Top 10 (+1) Places To Go Wrong When Planning For And Purchasing A New PBX

Here are the areas where organizations most often go wrong in identifying their requirements:

  1. Underestimating time & effort

Underestimating the time and effort needed to do this. What you might save at the front end will be more than offset by the cost of trying to fix things after the fact, if indeed they can be fixed at all.

  1. Ignoring the details of how the current system is configured

Failing to develop a complete understanding of how your current system is configured and how circuits and peripheral systems are connected to it. This often results in not buying sufficient capability and capacity with a new system, then encountering costly additions after the initial system purchase. Do not assume that this information is readily available. Someone who knows the questions to ask and can document the answers in a clear and detailed manner needs to lock himself in the telecom equipment room for a day or two with the PBX technician.

  1. Not focusing on how your organization is using the current system

While it takes a lot of time to investigate how your organization is using the functions of the current system, this is time well spent. For example, "How do you transfer calls from one telephone to another?" If you only press the transfer button once now to transfer a call and a new system requires that you press it twice, this may be viewed as a step backwards (which it is!). The intercom is another capability that is often overlooked and can lead to disappointment when a new system is installed. Many manufacturers have focused their energy on accommodating "new technology" at the expense of making the system easier to use.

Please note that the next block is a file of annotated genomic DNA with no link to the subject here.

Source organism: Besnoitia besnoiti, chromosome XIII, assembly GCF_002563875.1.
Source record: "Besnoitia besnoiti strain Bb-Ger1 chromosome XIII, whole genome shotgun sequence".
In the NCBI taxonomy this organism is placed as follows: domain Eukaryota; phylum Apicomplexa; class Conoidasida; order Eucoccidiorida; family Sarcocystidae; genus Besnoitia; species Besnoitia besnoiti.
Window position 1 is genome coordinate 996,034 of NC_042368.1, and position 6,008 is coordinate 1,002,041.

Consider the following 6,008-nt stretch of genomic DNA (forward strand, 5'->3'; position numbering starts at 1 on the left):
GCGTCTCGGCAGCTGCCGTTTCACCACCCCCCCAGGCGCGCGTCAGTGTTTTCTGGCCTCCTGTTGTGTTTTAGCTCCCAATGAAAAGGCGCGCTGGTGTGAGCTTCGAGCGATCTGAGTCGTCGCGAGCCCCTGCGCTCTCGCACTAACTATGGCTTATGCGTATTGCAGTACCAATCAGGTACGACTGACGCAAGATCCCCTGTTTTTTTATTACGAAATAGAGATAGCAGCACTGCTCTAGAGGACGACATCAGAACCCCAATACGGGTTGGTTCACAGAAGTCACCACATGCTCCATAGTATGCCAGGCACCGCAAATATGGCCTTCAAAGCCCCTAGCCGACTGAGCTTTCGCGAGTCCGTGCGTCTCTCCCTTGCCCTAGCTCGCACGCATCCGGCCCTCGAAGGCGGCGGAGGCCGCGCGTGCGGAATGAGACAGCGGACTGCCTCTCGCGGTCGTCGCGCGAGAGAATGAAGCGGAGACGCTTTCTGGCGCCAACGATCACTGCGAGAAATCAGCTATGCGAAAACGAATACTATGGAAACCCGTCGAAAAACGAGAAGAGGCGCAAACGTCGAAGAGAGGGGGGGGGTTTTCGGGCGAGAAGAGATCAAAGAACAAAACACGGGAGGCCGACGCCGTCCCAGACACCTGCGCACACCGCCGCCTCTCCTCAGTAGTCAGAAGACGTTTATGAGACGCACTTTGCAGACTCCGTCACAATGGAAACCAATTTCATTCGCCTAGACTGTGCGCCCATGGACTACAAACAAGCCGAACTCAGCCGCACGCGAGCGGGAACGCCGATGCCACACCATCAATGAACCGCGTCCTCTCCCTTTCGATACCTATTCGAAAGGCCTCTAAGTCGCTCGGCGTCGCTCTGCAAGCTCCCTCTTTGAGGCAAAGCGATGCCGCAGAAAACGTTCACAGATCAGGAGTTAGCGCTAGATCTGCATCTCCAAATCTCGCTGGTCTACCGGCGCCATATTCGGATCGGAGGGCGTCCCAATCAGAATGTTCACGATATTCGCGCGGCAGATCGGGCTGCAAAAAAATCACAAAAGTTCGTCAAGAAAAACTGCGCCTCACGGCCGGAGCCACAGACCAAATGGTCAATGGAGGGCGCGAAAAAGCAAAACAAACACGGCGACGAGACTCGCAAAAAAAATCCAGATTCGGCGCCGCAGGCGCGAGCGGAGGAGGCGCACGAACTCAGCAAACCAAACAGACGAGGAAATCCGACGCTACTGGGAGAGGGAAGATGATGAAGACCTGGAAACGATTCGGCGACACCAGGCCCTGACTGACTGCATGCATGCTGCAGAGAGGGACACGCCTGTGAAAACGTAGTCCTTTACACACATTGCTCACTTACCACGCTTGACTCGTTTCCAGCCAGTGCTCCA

1. Assuming uniform capabilities among manufacturers

Assuming that all manufacturers telecommunications systems pretty much have the same capabilities. They don't.

  1. Not completely thinking through Call Coverage

Not having enough discussion and documenting how your organization will cover calls under a variety of circumstances. (i.e. when called person not at the desk, when called person is on another call, day, night, weekend, etc.). You may find that you have purchased a system that cannot accommodate your plans.

  1. Planning Call Coverage with Too Much Detail before the final system selection.

Since each different system (even those from the same manufacturer) has its own proprietary call coverage capabilities and uses its own terminology, it is a wasted effort to plan call coverage down to the details of every telephone at every desktop. Trying to change it after the fact can result in a cumbersome call coverage set up that results in poor service to callers and staff.

  1. Not communicating your requirements well to the suppliers

Collecting a lot of good information, but failing to communicate it well to the telecommunications system suppliers bidding on your project. It is suggested that this communication be both in writing and in a lengthy discussion to confirm what is in writing, to avoid misunderstandings when it is too late to do anything about them.

  1. Falling in Love with Technology

Failing to balance a desire for experimentation with new technology with the need for traditional reliability.

  1. Ignoring the Telephone at the desktop

Paying too little attention to the telephone instrument that will sit on everyone's desk while focusing on technology and backroom equipment. Most people judge the system by how well they like the telephone.

  1. Not Budgeting Enough

Not budgeting a sufficient amount of money for the purchase, including a variety of professional services skills needed to implement it such as consultants, system designers, programmers, project managers and trainers.

  1. Spending too much

Not understanding how much the system will cost, what is needed and what is negotiable. Therefore many organizations spend up to 100% more than is required.

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